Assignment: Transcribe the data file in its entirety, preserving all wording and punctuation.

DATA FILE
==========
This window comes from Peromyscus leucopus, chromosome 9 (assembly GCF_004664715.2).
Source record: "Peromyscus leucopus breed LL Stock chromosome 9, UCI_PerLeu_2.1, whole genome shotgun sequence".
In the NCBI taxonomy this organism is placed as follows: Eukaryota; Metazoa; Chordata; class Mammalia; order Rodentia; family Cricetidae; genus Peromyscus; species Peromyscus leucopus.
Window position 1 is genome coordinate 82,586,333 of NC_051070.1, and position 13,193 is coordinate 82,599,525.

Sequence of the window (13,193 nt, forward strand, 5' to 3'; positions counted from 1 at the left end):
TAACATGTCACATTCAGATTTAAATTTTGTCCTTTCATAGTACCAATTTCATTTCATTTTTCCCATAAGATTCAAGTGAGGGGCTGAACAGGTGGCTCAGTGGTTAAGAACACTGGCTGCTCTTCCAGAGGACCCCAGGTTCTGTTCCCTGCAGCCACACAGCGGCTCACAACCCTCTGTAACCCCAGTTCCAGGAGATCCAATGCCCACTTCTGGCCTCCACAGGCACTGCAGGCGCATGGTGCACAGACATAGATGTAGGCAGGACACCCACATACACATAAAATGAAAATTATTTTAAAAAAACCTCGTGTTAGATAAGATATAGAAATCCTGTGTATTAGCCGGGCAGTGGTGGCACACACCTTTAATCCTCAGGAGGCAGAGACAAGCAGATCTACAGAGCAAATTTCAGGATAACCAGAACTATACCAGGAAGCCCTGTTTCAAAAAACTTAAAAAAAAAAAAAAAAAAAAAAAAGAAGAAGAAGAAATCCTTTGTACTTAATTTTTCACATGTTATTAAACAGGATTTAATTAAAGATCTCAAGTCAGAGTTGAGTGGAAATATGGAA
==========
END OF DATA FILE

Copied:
This window comes from Peromyscus leucopus, chromosome 9 (assembly GCF_004664715.2).
Source record: "Peromyscus leucopus breed LL Stock chromosome 9, UCI_PerLeu_2.1, whole genome shotgun sequence".
In the NCBI taxonomy this organism is placed as follows: Eukaryota; Metazoa; Chordata; class Mammalia; order Rodentia; family Cricetidae; genus Peromyscus; species Peromyscus leucopus.
Window position 1 is genome coordinate 82,586,333 of NC_051070.1, and position 13,193 is coordinate 82,599,525.

Sequence of the window (13,193 nt, forward strand, 5' to 3'; positions counted from 1 at the left end):
TAACATGTCACATTCAGATTTAAATTTTGTCCTTTCATAGTACCAATTTCATTTCATTTTTCCCATAAGATTCAAGTGAGGGGCTGAACAGGTGGCTCAGTGGTTAAGAACACTGGCTGCTCTTCCAGAGGACCCCAGGTTCTGTTCCCTGCAGCCACACAGCGGCTCACAACCCTCTGTAACCCCAGTTCCAGGAGATCCAATGCCCACTTCTGGCCTCCACAGGCACTGCAGGCGCATGGTGCACAGACATAGATGTAGGCAGGACACCCACATACACATAAAATGAAAATTATTTTAAAAAAACCTCGTGTTAGATAAGATATAGAAATCCTGTGTATTAGCCGGGCAGTGGTGGCACACACCTTTAATCCTCAGGAGGCAGAGACAAGCAGATCTACAGAGCAAATTTCAGGATAACCAGAACTATACCAGGAAGCCCTGTTTCAAAAAACTTAAAAAAAAAAAAAAAAAAAAAAAAGAAGAAGAAGAAATCCTTTGTACTTAATTTTTCACATGTTATTAAACAGGATTTAATTAAAGATCTCAAGTCAGAGTTGAGTGGAAATATGGAA